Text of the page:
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Housing and homelessness agreement savaged in Productivity Commission report

3 October 2022 at 5:34 pm
Danielle Kutchel
The Productivity Commission delivers its verdict on Australia’s housing and homelessness agreement, with extensive recommendations for its future.

Danielle Kutchel | 3 October 2022 at 5:34 pm


Housing and homelessness agreement savaged in Productivity Commission report
3 October 2022 at 5:34 pm

The Productivity Commission delivers its verdict on Australia’s housing and homelessness agreement, with extensive recommendations for its future.

A Productivity Commission report into Australia’s housing crisis has denounced the National Housing and Homelessness Agreement (NHHA), calling it “ineffective”.

In a scathing review, the report found that the NHHA is “a funding contract, not a blueprint for reform” and “does not foster collaboration between governments or hold governments to account”.

The comments led the In need of repair: The National Housing and Homelessness Agreement study report, which reaffirmed that Australia is in the grips of a housing crisis.

How bad is the crisis?

According to the report’s data, low income households are now spending 17 per cent of their income on housing, compared to 14 per cent in 1999-2000.

Early data also suggests the private rental market has tightened since the pandemic, and renters are now younger, have lower incomes and are renting for longer than they used to.

The majority of private renters — 66 per cent — with low incomes spent over 30 per cent of their income on rent in 2019-20, while 20 per cent spent more than half their income on rent.

The median rent burden for the lowest earning households was 43 per cent in 2019-20.

A person is considered to be in rental stress if they spend more than 30 per cent of their income on rent and are in the bottom 40 per cent of income distribution, suggesting that many of Australia’s renters are already in rental stress.

The number of people seeking support from specialist homelessness services (SHSs) has increased every year since 2011-12, the report said, with with around 114,000 requests going unassisted, up from 95,000 unanswered requests in 2016-17.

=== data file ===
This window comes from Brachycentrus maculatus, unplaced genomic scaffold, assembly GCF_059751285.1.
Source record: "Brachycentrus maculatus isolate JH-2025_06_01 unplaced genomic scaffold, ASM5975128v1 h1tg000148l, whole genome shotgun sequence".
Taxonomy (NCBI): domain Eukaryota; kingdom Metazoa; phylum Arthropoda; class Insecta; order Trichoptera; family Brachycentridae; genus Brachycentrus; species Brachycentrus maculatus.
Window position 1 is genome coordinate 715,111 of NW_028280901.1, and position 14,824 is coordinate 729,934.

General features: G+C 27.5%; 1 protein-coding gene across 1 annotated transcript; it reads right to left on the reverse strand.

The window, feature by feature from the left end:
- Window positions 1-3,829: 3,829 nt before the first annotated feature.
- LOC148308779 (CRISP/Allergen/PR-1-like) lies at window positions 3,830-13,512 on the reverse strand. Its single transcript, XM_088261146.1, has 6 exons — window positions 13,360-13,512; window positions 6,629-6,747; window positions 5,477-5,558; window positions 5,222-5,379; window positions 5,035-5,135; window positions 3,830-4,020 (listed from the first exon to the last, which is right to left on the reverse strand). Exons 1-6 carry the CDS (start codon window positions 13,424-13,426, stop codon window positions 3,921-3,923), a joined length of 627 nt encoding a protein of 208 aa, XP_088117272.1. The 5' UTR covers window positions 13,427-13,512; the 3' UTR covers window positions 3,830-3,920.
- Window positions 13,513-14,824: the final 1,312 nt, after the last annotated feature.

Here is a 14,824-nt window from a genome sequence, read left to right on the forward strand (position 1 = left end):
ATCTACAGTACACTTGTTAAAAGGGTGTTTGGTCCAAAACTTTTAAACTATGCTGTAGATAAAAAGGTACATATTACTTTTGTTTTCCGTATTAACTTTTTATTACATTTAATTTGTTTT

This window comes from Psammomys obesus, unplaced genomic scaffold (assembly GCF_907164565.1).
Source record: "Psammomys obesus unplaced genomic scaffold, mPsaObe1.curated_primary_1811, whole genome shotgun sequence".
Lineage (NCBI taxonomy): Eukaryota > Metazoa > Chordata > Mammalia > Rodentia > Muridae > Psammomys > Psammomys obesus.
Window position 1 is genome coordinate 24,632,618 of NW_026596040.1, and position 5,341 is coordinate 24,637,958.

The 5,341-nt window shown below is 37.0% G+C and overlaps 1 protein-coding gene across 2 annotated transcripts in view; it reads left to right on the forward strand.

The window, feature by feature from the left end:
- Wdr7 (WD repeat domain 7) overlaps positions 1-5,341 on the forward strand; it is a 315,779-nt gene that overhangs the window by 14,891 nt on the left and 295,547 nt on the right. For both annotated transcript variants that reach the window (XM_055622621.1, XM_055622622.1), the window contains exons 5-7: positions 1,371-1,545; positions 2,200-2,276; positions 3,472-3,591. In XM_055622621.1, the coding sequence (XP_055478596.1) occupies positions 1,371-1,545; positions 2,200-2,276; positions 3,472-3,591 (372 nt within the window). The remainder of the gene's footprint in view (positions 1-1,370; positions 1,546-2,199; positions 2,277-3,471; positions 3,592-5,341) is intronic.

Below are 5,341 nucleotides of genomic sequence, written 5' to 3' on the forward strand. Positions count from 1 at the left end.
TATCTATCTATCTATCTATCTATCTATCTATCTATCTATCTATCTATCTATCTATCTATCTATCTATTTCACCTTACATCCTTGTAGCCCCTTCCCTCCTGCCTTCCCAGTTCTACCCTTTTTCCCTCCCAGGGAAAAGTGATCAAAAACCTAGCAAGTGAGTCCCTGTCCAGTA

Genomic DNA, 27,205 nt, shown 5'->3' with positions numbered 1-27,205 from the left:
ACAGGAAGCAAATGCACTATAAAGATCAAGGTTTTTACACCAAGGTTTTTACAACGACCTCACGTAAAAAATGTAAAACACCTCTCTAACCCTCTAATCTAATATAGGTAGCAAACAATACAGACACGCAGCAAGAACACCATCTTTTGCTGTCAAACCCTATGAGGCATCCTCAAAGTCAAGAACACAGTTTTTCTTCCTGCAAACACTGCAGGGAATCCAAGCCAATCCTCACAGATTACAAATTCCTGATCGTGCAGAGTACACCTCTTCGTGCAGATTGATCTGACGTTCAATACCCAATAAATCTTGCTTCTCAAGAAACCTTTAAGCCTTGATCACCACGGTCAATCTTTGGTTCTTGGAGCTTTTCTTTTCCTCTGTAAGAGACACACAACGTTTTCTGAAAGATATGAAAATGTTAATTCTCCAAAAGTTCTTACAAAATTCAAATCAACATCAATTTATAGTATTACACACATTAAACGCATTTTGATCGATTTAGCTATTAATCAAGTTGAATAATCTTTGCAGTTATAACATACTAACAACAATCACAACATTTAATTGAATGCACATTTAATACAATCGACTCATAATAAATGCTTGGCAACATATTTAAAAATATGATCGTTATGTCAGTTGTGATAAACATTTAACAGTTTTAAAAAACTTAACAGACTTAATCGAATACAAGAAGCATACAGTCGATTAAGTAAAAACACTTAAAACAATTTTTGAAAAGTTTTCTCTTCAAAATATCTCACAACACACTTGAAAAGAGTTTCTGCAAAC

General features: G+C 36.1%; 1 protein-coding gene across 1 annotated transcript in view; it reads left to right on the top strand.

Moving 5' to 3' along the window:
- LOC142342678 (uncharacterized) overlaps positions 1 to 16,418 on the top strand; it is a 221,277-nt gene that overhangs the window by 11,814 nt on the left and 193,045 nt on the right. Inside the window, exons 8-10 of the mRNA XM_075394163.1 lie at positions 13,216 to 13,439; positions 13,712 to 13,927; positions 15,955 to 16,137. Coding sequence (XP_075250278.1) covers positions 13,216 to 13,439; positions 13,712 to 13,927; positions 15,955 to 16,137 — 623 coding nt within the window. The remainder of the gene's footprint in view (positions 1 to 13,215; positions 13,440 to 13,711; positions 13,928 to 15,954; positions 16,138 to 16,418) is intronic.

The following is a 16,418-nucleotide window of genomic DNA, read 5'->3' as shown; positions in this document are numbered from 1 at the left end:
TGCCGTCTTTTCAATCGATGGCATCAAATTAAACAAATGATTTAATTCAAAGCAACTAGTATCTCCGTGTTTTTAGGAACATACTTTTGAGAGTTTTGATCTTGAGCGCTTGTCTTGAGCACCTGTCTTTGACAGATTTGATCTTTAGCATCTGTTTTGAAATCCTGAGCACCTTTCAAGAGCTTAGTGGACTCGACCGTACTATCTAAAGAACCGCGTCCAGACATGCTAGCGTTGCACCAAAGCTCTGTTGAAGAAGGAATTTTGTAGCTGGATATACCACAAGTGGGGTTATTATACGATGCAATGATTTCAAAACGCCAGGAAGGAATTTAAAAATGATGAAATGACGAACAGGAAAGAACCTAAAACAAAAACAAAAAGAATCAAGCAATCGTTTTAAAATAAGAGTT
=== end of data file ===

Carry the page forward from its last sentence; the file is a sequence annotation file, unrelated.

Almost 40 per cent of the 176,000 households on the social housing waiting list last year were assessed as being in greatest need.

Home ownership rates are falling, with the deposit required seen as the biggest barrier to buying a home.

According to the report, low interest rates mean homeowners have typically spent less of their income on housing than renters, but the recent rise in interest rates could reverse this trend.

Low income earners have historically spent a greater proportion of their income on housing, with 17 per cent of low income earners spending more than 50 per cent of their income keeping a roof over their heads in 2019-20.

What about the NHHA?

The report notes that the NHHA is an agreement for the federal government to fund states to support housing and homelessness programs.

It says the NHHA “does not… set out a national reform agenda” for housing.

While the goal underlying the NHHA is “sound”, the report suggests tweaking the objecting of the NHHA to “[add] definitions of affordability, safety and sustainability, and an acknowledgement that there can be trade-offs between these goals”.

The focus of the NHHA on funding for homelessness and housing services is also too narrow, according to the report.

The Productivity Commission also savaged the NHHA’s performance, saying data on its performance indicators is “collected infrequently” and performance reporting is patchy.

Additionally, the NHHA’s objective — “contributing to improving access to affordable, safe and sustainable housing across the housing spectrum, including to prevent and address homelessness, and to support social and economic participation” — has not been achieved.

The report found multiple reasons why this may be, including that the NHHA is handicapped by excluding housing policy levers, that it does not take any “meaningful action” on supply-side policy levers, and that it doesn’t commit governments to reforms or to a national strategy on housing.

With demand for housing and homelessness services increasing, the NHHA is also under enormous strain to deliver outcomes through its own small budget.

The future of the NHHA

The report notes that although the NHHA hasn’t achieved its objective, it’s a good basis for future actions.

It makes several recommendations, including:

  • For the state, territory and federal governments to develop a new intergovernmental, person-centred agreement for housing and homelessness with, among other things, a better defined objective, key terms defined, and covering all forms of government-funded housing assistance. This should be a living document, reviewed periodically by an independent body.
  • For funding to be distributed according to need and the cost of delivering services, and governments to work together to commission the development of a new model for distributing funds across jurisdictions. 
  • The creation of a performance monitoring and reporting framework covering the performance of all governments under the new NHHA and national plan on housing should be developed.
  • The creation of a council comprising housing and homelessness ministers from each jurisdiction, which will oversee the next NHHA and national housing plan.
  • A commitment to commissioning a targeted action plan for affordable and accessible housing for people with disability in the next NHHA.
  • Better collection of data around housing and the NHHA, under the creation of the new 2023-28 Data Improvement Plan.

Danielle Kutchel  |  @ProBonoNews

Danielle is a journalist specialising in disability and CALD issues, and social justice reporting. Reach her on or on Twitter @D_Kutchel.

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